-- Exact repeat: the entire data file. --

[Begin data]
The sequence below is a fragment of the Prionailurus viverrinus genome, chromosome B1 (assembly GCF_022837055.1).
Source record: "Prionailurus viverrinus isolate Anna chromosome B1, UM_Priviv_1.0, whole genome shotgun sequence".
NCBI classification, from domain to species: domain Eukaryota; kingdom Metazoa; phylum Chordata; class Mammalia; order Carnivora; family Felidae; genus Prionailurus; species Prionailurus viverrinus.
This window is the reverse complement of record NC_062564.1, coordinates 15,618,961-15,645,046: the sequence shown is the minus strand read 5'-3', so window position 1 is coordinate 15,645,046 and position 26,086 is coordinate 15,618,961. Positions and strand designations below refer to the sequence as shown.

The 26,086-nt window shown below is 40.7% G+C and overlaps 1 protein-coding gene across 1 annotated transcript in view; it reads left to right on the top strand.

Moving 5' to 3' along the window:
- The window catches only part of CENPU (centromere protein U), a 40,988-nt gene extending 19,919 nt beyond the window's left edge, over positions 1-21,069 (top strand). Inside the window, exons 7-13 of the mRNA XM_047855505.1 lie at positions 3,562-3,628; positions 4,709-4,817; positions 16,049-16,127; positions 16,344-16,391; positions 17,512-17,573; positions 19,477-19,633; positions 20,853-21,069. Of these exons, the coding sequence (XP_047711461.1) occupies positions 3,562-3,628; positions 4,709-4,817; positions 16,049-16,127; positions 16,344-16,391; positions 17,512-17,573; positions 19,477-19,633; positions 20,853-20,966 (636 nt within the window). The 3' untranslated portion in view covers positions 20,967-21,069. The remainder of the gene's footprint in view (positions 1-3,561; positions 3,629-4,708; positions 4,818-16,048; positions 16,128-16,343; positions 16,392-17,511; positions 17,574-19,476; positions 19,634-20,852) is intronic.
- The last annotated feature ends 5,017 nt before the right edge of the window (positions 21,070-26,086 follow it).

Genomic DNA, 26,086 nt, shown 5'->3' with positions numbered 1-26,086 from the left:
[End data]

The sequence below is a fragment of the Prionailurus viverrinus genome, chromosome B1 (assembly GCF_022837055.1).
Source record: "Prionailurus viverrinus isolate Anna chromosome B1, UM_Priviv_1.0, whole genome shotgun sequence".
NCBI classification, from domain to species: domain Eukaryota; kingdom Metazoa; phylum Chordata; class Mammalia; order Carnivora; family Felidae; genus Prionailurus; species Prionailurus viverrinus.
This window is the reverse complement of record NC_062564.1, coordinates 15,618,961-15,645,046: the sequence shown is the minus strand read 5'-3', so window position 1 is coordinate 15,645,046 and position 26,086 is coordinate 15,618,961. Positions and strand designations below refer to the sequence as shown.

The 26,086-nt window shown below is 40.7% G+C and overlaps 1 protein-coding gene across 1 annotated transcript in view; it reads left to right on the top strand.

Moving 5' to 3' along the window:
- The window catches only part of CENPU (centromere protein U), a 40,988-nt gene extending 19,919 nt beyond the window's left edge, over positions 1-21,069 (top strand). Inside the window, exons 7-13 of the mRNA XM_047855505.1 lie at positions 3,562-3,628; positions 4,709-4,817; positions 16,049-16,127; positions 16,344-16,391; positions 17,512-17,573; positions 19,477-19,633; positions 20,853-21,069. Of these exons, the coding sequence (XP_047711461.1) occupies positions 3,562-3,628; positions 4,709-4,817; positions 16,049-16,127; positions 16,344-16,391; positions 17,512-17,573; positions 19,477-19,633; positions 20,853-20,966 (636 nt within the window). The 3' untranslated portion in view covers positions 20,967-21,069. The remainder of the gene's footprint in view (positions 1-3,561; positions 3,629-4,708; positions 4,818-16,048; positions 16,128-16,343; positions 16,392-17,511; positions 17,574-19,476; positions 19,634-20,852) is intronic.
- The last annotated feature ends 5,017 nt before the right edge of the window (positions 21,070-26,086 follow it).

Genomic DNA, 26,086 nt, shown 5'->3' with positions numbered 1-26,086 from the left: